Easter Traditions in Poland
For some reason, it seems like I end up traveling during Easter season often. I’ve been woken up by a late-night Catholic ceremony where the priest, followed by a devout crowd, carries a cross to the cliffs of Corniglia in Cinque Terre. Stumbled upon a multi-denomination parade around the square in Santa Fe. And delighted in the sugary Easter delicacies in Genoa. So it should be no surprise that I ended up in Poland this year just before Easter. Here are a few of the traditions I learned about on my trip there.
Upon our arrival in Krakow, a couple of my fellow travel writers and I hit the streets to explore. Minutes later, we found ourselves in one of those perfect European bakeries, the yellow light filtering through the windows and illuminating the vivid-colored confections. As we goggled at the baked treats, a lamb-shaped cake display caught my eye. Curious, I asked the woman behind the counter about it.
Called Baranek Wielkanocny, the lamb-shaped cake is the centerpiece in a basket full of food items that’s taken to the church on the Saturday before Easter. The priest blesses the basket of food, and then families consume it on Easter. The lamb is, of course a universal symbol for the resurrection of Christ, and is also depicted in smaller sugary versions of the Baranek for children.
Later, at Pope John Paul II’s boyhood home, we saw a Baranek mold, and the guide said that many people still bake them themselves, though some prefer to buy them at the bakery.
Having grown up Catholic, I was well aware of the tradition of the church handing out palm leaves the Sunday before Easter (called Palm Sunday). What surprised me was seeing so many people on the street with not palms but strands of dried and fresh plants and flowers. When I asked our tour leader, Jake, about it, he said they were for Palm Sunday. But why not palms?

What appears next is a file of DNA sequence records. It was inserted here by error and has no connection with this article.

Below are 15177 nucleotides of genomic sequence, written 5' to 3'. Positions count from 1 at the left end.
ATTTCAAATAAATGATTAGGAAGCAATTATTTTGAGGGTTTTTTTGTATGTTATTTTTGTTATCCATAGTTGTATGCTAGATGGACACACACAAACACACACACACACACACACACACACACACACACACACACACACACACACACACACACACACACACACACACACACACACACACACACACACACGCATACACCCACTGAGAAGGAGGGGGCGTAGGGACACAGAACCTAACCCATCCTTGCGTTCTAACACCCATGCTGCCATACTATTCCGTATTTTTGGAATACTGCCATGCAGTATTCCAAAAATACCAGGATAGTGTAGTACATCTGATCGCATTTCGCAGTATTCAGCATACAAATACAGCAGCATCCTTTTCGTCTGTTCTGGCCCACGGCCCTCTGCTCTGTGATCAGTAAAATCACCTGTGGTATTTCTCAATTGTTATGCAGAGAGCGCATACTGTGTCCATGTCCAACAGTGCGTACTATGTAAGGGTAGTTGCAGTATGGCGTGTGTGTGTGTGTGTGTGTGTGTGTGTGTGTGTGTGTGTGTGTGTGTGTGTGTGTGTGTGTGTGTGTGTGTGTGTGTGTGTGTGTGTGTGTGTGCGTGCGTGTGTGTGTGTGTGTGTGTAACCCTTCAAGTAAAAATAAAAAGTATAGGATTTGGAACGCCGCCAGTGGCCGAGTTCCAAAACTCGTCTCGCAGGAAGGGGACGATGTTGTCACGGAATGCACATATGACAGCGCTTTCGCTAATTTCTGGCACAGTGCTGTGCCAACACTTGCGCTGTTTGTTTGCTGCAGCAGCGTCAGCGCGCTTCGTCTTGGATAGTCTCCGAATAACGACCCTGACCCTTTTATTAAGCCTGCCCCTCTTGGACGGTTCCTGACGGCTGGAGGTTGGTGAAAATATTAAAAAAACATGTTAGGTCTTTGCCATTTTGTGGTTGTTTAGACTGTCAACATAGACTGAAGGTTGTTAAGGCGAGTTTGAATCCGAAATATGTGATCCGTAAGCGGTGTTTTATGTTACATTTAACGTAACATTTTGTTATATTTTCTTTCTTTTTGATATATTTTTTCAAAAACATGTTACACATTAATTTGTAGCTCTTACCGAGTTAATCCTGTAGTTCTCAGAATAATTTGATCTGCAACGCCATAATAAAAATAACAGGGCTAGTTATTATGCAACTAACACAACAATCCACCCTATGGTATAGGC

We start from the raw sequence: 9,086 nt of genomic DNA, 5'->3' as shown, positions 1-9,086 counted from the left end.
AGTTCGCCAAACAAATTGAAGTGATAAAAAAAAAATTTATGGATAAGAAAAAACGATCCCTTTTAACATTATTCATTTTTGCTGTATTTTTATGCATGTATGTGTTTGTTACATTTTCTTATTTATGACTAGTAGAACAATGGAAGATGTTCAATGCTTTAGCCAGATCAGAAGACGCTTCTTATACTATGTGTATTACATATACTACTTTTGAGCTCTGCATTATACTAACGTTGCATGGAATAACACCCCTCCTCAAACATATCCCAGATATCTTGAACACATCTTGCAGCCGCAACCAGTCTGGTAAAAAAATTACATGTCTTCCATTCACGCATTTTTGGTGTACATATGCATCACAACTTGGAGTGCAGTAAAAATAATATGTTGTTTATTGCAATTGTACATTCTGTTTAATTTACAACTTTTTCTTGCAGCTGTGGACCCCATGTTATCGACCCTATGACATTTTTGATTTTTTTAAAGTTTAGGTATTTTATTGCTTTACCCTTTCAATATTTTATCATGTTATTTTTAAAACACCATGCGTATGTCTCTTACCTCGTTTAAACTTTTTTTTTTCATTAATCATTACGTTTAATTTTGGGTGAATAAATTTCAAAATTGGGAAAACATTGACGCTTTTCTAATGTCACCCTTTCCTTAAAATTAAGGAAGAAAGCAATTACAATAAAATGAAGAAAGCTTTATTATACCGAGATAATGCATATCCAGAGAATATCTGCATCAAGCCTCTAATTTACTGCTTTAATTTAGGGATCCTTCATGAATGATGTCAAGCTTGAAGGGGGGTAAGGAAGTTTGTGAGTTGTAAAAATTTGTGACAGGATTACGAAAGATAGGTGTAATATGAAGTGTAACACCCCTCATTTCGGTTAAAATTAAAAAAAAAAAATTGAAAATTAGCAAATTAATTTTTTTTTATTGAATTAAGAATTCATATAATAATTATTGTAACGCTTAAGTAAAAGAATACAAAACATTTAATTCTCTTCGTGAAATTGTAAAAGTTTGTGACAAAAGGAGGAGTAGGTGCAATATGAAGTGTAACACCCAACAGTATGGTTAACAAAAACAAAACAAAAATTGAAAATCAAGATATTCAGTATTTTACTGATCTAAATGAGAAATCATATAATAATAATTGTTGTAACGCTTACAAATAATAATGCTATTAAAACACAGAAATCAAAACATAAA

“We don’t have palm trees in Poland,” he said with his usual dry wit. I didn’t bother to point out that there were no palm trees in Arkansas, but the church had just ordered the palms from somewhere else. (The irony here is that Krakow has a fake palm tree downtown. Not sure why. But as Jake told us, it was “the tallest palm tree in Warsaw.” Also the shortest.)
Children and adults participate in contests to create the prettiest arrangement. As we drove around Krakow, we saw dozens of people clutching their multicolored bundles. One woman at the train stop had an actual palm branch that towered above her. “She wins for tallest palm!” our tour guide said.
The wonderful part of traveling is ending up in a country that has deep traditions for holidays. Easter happens to be a bigger celebration in much of Europe than it is here, which makes it fun to discover.